Video interview can never replace the in-person interview, regardless of how advanced the technology has become. Most hiring managers and recruiters are looking forward to the end of the pandemic, when they can finally return to their routines, meet job seekers face to face, and hear, feel, and sense things you just cannot sense while looking at a computer screen instead of a real person sitting in front of you.

Until that day comes (and who knows when it will), however, we all have to get used to interviewing on Zoom, a tool that has surprisingly beaten Skype and other major competitors, and is the no. 1 tool for video interviews in both US and Europe (at the moment of writing this post). Now we will have a look at some tips and tricks that should help you get the most of your Zoom interview. Let’s get right to the point!


Get familiar with the technology, do a test call

For most people a video interview is their first experience with Zoom. But you should not expect the hiring managers to tolerate you struggling with the interface for the first ten minutes. Job seekers who care about an interview will always prepare in advance, and Zoom interview is no exception.

Download the program, play around with the interface, and watch some tutorials. Do your homework!

Do not rely on the fact that you are tech savvy, or had countless calls on Skype before. Each program has a different interface, and if you have a firewall set up on your computer, or some pesky antivirus, it may take some time until you make Zoom working, with all features. Hence it is important to test things in advance, and Zoom allows an option to join a test meeting here.


Join just in time–not earlier

It’s a common practice to come to a face to face interview fifteen minutes earlier. And it makes sense, because you never know if you don’t get stuck in a traffic jam, or struggle with finding the location, or get a delay for any other reason.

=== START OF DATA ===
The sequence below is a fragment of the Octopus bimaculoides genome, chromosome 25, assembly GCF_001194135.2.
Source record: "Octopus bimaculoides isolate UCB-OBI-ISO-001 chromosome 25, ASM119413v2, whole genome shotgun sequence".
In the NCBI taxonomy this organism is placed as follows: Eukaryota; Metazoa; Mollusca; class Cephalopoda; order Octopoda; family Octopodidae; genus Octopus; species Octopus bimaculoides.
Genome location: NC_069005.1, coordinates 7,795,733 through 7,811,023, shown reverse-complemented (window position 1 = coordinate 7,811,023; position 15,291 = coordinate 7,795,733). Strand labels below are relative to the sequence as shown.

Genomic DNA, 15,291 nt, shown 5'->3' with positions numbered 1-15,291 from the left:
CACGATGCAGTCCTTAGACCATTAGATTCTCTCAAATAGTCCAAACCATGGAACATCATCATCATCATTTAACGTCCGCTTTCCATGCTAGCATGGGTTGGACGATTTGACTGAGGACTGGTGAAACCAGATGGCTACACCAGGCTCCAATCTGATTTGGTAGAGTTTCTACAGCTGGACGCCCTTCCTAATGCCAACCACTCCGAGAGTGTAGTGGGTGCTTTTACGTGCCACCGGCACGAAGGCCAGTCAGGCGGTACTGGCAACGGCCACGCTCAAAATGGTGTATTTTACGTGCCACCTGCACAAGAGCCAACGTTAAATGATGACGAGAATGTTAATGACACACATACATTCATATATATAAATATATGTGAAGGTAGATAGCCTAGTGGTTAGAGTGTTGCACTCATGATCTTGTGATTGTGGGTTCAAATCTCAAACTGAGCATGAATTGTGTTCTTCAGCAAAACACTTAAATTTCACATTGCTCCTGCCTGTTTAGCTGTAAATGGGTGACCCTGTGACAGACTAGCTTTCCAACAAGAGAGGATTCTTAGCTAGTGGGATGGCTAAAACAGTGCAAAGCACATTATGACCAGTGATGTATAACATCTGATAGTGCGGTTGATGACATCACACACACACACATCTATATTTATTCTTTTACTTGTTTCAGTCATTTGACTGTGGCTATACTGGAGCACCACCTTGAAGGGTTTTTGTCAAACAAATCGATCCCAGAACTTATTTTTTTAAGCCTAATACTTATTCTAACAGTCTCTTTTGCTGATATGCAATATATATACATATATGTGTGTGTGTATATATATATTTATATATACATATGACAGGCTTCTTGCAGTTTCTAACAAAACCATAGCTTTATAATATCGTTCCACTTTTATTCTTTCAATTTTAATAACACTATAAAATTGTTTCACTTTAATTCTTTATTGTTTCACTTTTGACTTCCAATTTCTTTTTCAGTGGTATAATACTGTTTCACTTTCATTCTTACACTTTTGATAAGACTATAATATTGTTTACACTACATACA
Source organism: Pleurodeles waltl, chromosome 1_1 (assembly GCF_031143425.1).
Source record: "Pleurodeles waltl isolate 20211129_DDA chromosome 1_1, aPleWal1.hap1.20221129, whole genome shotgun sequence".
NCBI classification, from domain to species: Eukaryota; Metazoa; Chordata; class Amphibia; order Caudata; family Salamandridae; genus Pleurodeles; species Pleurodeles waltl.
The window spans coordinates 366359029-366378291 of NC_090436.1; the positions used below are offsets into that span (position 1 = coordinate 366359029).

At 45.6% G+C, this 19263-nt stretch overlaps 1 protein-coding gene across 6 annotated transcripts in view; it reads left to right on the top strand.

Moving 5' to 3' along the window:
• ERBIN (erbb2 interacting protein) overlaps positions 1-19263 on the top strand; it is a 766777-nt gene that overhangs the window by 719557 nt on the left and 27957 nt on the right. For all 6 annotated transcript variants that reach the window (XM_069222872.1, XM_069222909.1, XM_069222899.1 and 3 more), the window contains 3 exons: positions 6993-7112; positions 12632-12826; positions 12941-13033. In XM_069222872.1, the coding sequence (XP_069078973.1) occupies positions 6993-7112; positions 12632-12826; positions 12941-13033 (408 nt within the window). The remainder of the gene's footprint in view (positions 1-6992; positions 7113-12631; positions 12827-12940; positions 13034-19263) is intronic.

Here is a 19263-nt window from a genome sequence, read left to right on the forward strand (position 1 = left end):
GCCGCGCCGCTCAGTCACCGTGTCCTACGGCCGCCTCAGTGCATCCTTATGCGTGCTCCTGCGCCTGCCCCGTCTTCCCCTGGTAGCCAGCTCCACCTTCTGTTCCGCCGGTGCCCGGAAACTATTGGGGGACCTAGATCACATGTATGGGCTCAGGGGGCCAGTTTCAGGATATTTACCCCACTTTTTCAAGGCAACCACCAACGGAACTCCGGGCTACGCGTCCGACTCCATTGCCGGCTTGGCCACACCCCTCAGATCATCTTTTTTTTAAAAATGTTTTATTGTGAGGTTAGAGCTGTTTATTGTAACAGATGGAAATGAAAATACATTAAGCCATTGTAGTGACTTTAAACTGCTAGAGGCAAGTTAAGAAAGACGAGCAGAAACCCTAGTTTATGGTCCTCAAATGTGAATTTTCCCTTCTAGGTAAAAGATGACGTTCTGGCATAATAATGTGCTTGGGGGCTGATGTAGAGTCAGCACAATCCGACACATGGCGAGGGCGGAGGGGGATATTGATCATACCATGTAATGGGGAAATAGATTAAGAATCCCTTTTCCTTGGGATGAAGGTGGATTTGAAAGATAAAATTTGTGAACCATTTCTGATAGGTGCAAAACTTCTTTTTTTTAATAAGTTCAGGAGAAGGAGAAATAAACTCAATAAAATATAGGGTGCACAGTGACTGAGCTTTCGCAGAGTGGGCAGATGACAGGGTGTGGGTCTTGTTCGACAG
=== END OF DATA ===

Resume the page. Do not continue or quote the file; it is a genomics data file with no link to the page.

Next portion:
When you arrive early there’s always a secretary to greet you, offer you a cup of coffee, and ask you to patiently wait until your time arrives. So you do not really disturb anyone with your early arrival.

Things work differently on Zoom. Hiring managers can use the same virtual meeting room for more applicants, so if you join earlier (and if they didn’t set the rules for the room properly, and anyone can join at any time, which happens often because just like the technology is new for you it is new for them), you may join while they are still interviewing someone else. As you can imagine it is an occurred situation.

Hence you should join not earlier than two or three minutes before the planned start of your interview. And if it happens that someone else is still in the room, send a short chat message asking when you should eventually join. Just like with face to face interviews, they can have some delays…


Keep eye contact–but with the top of your screen–with the webcam

If you look your interviewers in the eyes (as you see them on your computer screen), you are actually looking downwards on their end. 95% of computers have the webcam on the top of the screen, and that’s the place where you should look while interviewing for a job on Zoom. See the position below:

illustration of an optimal eye-contact point during the Zoom interview

It is also important to keep your screen upright, in the 90 degree angle, or close to 90 degrees. Most people prefer to have the screen turned slightly backwards while working, making for a 100 degrees of 110 degrees angle.

If you overdo it while interviewing on Zoom, however, you’ll look really strange on the end of the hiring managers… Keep the screen straight and your face will look straight as well!

Avoid using smart phone–unless you do not have another option

Look, job interview is not a call with your boyfriend. You should have both hands free, the screen should not move while you are talking. And you should sit on a normal chair in front of a table, and not relax on bed or do something similar.

Interviewing on smart phone is highly unprofessional, and you should avoid it at all costs. If you do not have a computer, visit an internet cafe, ask for a quiet place in the corner of the room, and do your interview there (of course arrive in advance to ensure they have Zoom installed or to install it for you).